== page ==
This meta-analysis is hindered by the suboptimal quality and homogeneity of studies available for assessment. Hospitalists should be aware of the limitations of the data and literature, as well as the empirical arguments raised by Dr. DeVita, when considering involvement in or designing RRS. TH
Kapoor AS, Kanji H, Buckingham J, et al. Strength of evidence for perioperative use of statins to reduce cardiovascular risk: systematic review of controlled studies. BMJ. 2006 Nov 6;333(7579):1149.
Recent literature and randomized trials have claimed statins decrease morbidity and mortality from cardiovascular events in patients with or at high risk of coronary artery disease. This meta-analysis sought to determine the strength of evidence leading to the recommendations that perioperative statins be used to reduce perioperative cardiovascular events.
The literature search and exclusion criteria identified 18 studies. Two were randomized controlled trials (n=177), 15 were cohort studies (n=799,632), and one was a case-control study (n=480). Of these, 12 studies enrolled patients undergoing noncardiac vascular surgery, four enrolled patients undergoing coronary bypass surgery, and two enrolled patients undergoing various surgical procedures. The 16 nonrandomized studies were rated good. The two randomized trials were rated five and two out of five using the Jadad quality scores.
The results showed that in the randomized trials the summary odds ratio (OR) for death or acute coronary syndrome during the perioperative period with statin use was 0.26 (95% confidence interval 0.07 to 0.99), but this was based on only 13 events in 177 patients and cannot be considered conclusive. In the cohort studies, the OR was 0.70 (95% confidence interval 0.57 to 0.87). Although the pooled cohort data provided a statistically significant result, these cannot be considered conclusive because the statins were not randomly allocated and the results from retrospective studies were more impressive (OR 0.65, 95% confidence interval 0.50 to 0.84) than those in the prospective cohorts (OR 0.91, 95% confidence interval 0.65 to 1.27) and dose, duration, and safety of statin use were not reported.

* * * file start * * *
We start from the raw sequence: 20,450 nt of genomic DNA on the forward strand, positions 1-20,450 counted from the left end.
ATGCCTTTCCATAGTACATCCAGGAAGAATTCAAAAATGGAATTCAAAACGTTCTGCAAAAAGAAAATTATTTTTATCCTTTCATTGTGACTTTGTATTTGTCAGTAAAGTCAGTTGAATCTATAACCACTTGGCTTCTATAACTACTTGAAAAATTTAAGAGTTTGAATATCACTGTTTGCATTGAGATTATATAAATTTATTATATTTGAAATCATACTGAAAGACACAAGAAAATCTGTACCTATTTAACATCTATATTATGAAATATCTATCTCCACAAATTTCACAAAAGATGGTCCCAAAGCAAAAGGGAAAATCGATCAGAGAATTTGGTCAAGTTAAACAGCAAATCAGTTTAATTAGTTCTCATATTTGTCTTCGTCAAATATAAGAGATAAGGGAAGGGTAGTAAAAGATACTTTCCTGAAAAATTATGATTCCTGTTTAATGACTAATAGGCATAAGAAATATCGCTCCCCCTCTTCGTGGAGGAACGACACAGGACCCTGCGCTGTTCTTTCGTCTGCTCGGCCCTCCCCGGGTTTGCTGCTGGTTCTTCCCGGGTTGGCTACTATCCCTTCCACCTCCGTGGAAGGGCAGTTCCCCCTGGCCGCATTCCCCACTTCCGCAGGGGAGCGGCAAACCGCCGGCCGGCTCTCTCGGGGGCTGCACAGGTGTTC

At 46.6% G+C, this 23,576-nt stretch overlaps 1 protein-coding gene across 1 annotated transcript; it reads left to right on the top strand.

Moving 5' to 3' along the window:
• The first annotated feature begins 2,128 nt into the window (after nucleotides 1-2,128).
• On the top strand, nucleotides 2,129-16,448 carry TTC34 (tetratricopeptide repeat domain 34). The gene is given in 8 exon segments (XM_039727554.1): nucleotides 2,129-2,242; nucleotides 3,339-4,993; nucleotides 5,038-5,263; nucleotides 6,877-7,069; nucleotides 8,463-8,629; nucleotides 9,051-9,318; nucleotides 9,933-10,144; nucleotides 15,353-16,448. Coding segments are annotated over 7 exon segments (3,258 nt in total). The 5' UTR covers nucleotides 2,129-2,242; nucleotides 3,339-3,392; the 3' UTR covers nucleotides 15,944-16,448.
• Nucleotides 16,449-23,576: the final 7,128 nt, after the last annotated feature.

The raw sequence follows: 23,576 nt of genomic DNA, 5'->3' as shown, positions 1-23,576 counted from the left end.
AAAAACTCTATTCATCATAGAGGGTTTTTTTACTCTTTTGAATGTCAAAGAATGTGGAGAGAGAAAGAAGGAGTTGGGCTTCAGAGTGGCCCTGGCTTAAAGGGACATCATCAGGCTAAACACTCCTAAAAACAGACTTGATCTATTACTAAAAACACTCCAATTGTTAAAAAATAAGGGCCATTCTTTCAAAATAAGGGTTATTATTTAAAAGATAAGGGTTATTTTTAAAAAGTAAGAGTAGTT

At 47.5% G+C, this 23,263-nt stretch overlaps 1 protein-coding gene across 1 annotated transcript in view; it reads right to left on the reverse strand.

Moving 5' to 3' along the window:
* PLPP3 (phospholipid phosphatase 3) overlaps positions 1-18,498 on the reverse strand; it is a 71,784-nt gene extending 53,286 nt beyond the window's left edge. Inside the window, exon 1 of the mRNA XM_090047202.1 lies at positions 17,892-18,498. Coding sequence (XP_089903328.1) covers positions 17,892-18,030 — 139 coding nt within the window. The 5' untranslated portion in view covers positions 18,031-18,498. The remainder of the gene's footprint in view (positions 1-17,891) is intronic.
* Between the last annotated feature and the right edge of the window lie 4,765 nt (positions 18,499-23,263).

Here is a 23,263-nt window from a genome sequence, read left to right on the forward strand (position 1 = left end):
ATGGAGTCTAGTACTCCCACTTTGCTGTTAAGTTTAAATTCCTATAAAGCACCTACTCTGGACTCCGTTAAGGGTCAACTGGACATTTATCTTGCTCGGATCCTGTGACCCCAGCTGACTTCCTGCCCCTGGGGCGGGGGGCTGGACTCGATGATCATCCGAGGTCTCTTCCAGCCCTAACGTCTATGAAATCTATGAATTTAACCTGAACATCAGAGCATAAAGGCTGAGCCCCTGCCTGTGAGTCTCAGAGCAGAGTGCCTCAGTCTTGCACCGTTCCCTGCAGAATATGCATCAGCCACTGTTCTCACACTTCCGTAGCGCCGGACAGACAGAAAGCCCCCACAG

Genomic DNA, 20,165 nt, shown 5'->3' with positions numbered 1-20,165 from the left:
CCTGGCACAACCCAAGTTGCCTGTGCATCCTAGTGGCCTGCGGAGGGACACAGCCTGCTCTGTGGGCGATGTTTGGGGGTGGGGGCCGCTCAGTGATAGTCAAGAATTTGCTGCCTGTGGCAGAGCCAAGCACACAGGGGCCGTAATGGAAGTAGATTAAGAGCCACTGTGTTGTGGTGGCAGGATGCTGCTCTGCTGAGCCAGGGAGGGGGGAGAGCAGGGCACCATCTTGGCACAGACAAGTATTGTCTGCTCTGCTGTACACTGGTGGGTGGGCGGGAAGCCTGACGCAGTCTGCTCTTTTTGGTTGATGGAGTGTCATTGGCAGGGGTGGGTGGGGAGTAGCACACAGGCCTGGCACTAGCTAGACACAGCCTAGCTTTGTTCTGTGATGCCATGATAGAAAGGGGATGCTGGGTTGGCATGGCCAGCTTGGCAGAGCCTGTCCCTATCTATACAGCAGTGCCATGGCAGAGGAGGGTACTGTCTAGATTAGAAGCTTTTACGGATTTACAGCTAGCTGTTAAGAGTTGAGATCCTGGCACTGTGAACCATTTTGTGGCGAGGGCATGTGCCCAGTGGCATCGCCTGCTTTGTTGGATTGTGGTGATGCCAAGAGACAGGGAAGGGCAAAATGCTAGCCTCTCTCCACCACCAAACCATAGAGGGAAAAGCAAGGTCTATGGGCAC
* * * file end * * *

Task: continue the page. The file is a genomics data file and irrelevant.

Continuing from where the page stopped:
Limitations of this meta-analysis include that none of the studies reported patient compliance or doses of statins or cholesterol levels before and after surgery, and few reported the duration of therapy before surgery or the which statin was used. Thus, the authors were unable to demonstrate a dose-response association. They were also unable to ascertain if the benefits seen with statins in the observational studies were exaggerated owing to inclusion of patients in the nonstatin group who had their statins stopped prior to surgery, because acute statin withdrawal may be associated with cardiac events.
The authors concluded that although their meta-analysis—which included data from more than 800,000 patients—suggests considerable benefits from perioperative statin use, the evidence from the randomized trials is not definitive. They advocate only that statins be started preoperatively in eligible patients (e.g., patients with coronary artery disease, multiple cardiac risk factors, elevated LDL) who would warrant statin therapy for medical reasons independent of the proposed operation.
Electronic Alerts to Prevent Hospital-acquired VTE
Kucher N, Koo S, Quiroz R, et al. Electronic alerts to prevent venous thromboembolism among hospitalized patients. N Engl J Med. 2005 Mar 10;352(10):969-977
Surveys conducted in North America and Europe have shown that prophylaxis against deep venous thrombosis (DVT) has been consistently underused in hospitalized patients despite consensus guidelines. Studies involving continuing medical education and computerized electronic alerts have shown that physician use of prophylaxis improves when such processes are in place, but have not demonstrated that they can reduce the rate of DVT.